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MIDDLETON v. NORTH SHORE MOVERS INC.

January 9, 2004.

DEAN MIDDLETON, Plaintiff,
v.
NORTH SHORE MOVERS, INC., et al., Defendants



The opinion of the court was delivered by: SUZANNE CONLON, District Judge

MEMORANDUM OPINION AND ORDER

On June 20, 2003, Dean Middleton ("Middleton") filed a complaint for unpaid overtime compensation pursuant to the Fair Labor Standards Act of 1938, as amended, 29 U.S.C. § 201 et seq., and the Illinois Minimum Wage Law, 820 ILCS 105/3(d), against North Shore Movers, Inc., Middleton Movers, Inc., Frank Larkin, and James Larkin (collectively, "defendants"). On December 4, 2003, this court granted Middleton's second motion for entry of default on defendants' third default. On December 11, 2003, this court denied defendants' motion to vacate and for leave to file answers and affirmative defenses instanter. Now, defendants have filed an amended motion to vacate and for leave to file answers and affirmative defenses instanter.

BACKGROUND

  Since return of service and summons, defendants have repeatedly failed to adhere to the schedule set by this court. This court granted defendants' first motion to vacate all defaults and for an extension of time to answer or otherwise plead early in the proceedings, after defendants Page 2 failed to appear for a scheduled status hearing. At that time, defendants were ordered to file an answer by October 10 and all parties were ordered to exchange Rule 26(a)(1) disclosures by October 20.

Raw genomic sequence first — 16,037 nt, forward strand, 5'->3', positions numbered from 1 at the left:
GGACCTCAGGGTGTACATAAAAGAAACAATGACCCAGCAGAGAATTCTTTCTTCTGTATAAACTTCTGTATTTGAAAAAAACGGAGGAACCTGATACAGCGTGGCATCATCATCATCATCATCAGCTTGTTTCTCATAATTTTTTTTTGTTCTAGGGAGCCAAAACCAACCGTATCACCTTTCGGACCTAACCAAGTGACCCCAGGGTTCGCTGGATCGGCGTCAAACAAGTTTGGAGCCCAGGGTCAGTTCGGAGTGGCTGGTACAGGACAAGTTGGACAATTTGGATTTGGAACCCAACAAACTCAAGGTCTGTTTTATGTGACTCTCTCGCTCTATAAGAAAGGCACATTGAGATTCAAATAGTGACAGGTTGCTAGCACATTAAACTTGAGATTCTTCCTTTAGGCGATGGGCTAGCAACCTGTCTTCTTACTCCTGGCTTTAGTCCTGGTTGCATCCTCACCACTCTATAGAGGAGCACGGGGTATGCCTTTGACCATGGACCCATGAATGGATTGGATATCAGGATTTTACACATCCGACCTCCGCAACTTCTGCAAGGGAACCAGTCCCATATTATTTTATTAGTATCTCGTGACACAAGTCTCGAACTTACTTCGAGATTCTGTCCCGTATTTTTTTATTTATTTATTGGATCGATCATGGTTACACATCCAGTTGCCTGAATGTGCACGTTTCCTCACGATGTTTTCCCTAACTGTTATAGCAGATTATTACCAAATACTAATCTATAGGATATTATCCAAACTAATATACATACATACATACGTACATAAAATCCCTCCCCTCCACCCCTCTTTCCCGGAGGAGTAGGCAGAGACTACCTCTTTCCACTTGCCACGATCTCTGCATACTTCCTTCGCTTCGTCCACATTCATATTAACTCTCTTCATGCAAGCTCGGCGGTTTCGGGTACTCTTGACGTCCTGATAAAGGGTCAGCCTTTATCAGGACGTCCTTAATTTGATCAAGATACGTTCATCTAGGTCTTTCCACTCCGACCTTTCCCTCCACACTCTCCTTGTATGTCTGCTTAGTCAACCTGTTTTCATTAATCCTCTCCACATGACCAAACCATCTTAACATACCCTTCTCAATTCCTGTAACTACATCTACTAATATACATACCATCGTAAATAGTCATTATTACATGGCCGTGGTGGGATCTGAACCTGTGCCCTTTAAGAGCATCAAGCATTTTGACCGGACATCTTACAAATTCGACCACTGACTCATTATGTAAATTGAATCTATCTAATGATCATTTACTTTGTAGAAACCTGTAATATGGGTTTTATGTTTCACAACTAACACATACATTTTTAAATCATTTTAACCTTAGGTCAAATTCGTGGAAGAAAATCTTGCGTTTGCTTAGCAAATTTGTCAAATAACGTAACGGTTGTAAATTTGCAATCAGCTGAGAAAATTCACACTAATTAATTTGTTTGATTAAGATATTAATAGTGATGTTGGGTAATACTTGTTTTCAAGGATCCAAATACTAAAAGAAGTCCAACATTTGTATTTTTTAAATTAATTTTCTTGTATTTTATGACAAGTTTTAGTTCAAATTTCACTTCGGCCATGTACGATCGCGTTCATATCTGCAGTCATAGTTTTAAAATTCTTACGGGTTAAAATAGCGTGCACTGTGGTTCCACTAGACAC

Despite this court's order, defendants did not file an answer by October 10, 2003. Middleton filed a motion for entry of default judgment on October 15. Defendants responded by filing a motion to dismiss the complaint. Having determined Middleton's motion for default was moot, this court took defendants' motion to dismiss under advisement. Ultimately, the motion was denied, and defendants were again ordered to answer — by November 20. Unable to meet this deadline, defendants did not seek another extension from the court, but instead informally agreed with Middleton's counsel not to answer the complaint until November 26.

  Nevertheless, defendants did not file an answer by November 26, 2003. Middleton filed a second motion for entry of default on December 1. In response, defendants attempted the next day to file a motion for leave to file answers and affirmative defenses. Defendants' motion failed to attach their proposed answers or affirmative defenses for three of the four defendants or to provide three business days notice, in contravention of court procedure. On December 4, this court struck defendants' deficient motion, and granted Middleton's second motion for entry of default judgment. That same day, defendants filed a motion to vacate default judgment and for leave to file answers and affirmative defenses instanter. That motion was denied. Specifically, the court found that "[d]efendants fail to attach their proposed answers and affirmative defenses, fail to show good cause for their third default, fail to proffer a meritorious defense, and have failed to comply with Rule 26(a)(1) and the court's scheduling order. Given the record, the court Page 3 finds defendants' inadequate motion was filed for purposes of delay." Min. Ord. of December 11, 2003.

  On December 23, almost two weeks after the default order, defendants filed this amended motion to vacate default judgment and for leave to file answers and affirmative defenses instanter. For the first time, in connection with the amended motion, defendants submitted each of the four defendants' proposed answers and affirmative defenses — albeit all unsigned. On that same date, defendants ...


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